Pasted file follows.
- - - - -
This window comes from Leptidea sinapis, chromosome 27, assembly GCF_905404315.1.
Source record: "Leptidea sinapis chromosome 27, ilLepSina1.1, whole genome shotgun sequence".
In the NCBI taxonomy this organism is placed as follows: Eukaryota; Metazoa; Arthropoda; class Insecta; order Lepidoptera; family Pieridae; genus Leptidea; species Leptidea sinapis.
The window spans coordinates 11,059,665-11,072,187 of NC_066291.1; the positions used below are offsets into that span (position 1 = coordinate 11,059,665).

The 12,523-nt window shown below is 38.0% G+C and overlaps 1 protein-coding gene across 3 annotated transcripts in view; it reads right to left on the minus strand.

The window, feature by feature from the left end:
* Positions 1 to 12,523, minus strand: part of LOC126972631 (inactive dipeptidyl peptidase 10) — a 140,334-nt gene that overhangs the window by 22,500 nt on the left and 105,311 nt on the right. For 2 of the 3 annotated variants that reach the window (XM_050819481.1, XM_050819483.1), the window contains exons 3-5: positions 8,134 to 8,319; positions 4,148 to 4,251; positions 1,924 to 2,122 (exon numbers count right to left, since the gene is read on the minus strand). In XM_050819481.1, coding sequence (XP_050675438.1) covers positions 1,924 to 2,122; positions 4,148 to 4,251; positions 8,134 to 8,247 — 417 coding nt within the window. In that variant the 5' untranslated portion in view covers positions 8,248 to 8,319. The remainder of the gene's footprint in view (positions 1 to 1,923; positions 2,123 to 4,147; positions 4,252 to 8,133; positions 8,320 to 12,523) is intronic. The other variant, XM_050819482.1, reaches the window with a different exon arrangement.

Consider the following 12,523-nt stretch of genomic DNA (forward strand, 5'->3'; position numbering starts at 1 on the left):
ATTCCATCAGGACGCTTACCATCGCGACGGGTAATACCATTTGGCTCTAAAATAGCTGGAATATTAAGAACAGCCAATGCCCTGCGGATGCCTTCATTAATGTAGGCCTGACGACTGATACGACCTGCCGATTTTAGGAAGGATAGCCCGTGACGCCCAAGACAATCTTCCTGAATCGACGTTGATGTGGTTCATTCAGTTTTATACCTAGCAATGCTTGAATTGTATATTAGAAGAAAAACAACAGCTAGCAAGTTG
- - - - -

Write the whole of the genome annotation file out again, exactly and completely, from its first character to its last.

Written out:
This window comes from Leptidea sinapis, chromosome 27, assembly GCF_905404315.1.
Source record: "Leptidea sinapis chromosome 27, ilLepSina1.1, whole genome shotgun sequence".
In the NCBI taxonomy this organism is placed as follows: Eukaryota; Metazoa; Arthropoda; class Insecta; order Lepidoptera; family Pieridae; genus Leptidea; species Leptidea sinapis.
The window spans coordinates 11,059,665-11,072,187 of NC_066291.1; the positions used below are offsets into that span (position 1 = coordinate 11,059,665).

The 12,523-nt window shown below is 38.0% G+C and overlaps 1 protein-coding gene across 3 annotated transcripts in view; it reads right to left on the minus strand.

The window, feature by feature from the left end:
* Positions 1 to 12,523, minus strand: part of LOC126972631 (inactive dipeptidyl peptidase 10) — a 140,334-nt gene that overhangs the window by 22,500 nt on the left and 105,311 nt on the right. For 2 of the 3 annotated variants that reach the window (XM_050819481.1, XM_050819483.1), the window contains exons 3-5: positions 8,134 to 8,319; positions 4,148 to 4,251; positions 1,924 to 2,122 (exon numbers count right to left, since the gene is read on the minus strand). In XM_050819481.1, coding sequence (XP_050675438.1) covers positions 1,924 to 2,122; positions 4,148 to 4,251; positions 8,134 to 8,247 — 417 coding nt within the window. In that variant the 5' untranslated portion in view covers positions 8,248 to 8,319. The remainder of the gene's footprint in view (positions 1 to 1,923; positions 2,123 to 4,147; positions 4,252 to 8,133; positions 8,320 to 12,523) is intronic. The other variant, XM_050819482.1, reaches the window with a different exon arrangement.

Consider the following 12,523-nt stretch of genomic DNA (forward strand, 5'->3'; position numbering starts at 1 on the left):
ATTCCATCAGGACGCTTACCATCGCGACGGGTAATACCATTTGGCTCTAAAATAGCTGGAATATTAAGAACAGCCAATGCCCTGCGGATGCCTTCATTAATGTAGGCCTGACGACTGATACGACCTGCCGATTTTAGGAAGGATAGCCCGTGACGCCCAAGACAATCTTCCTGAATCGACGTTGATGTGGTTCATTCAGTTTTATACCTAGCAATGCTTGAATTGTATATTAGAAGAAAAACAACAGCTAGCAAGTTG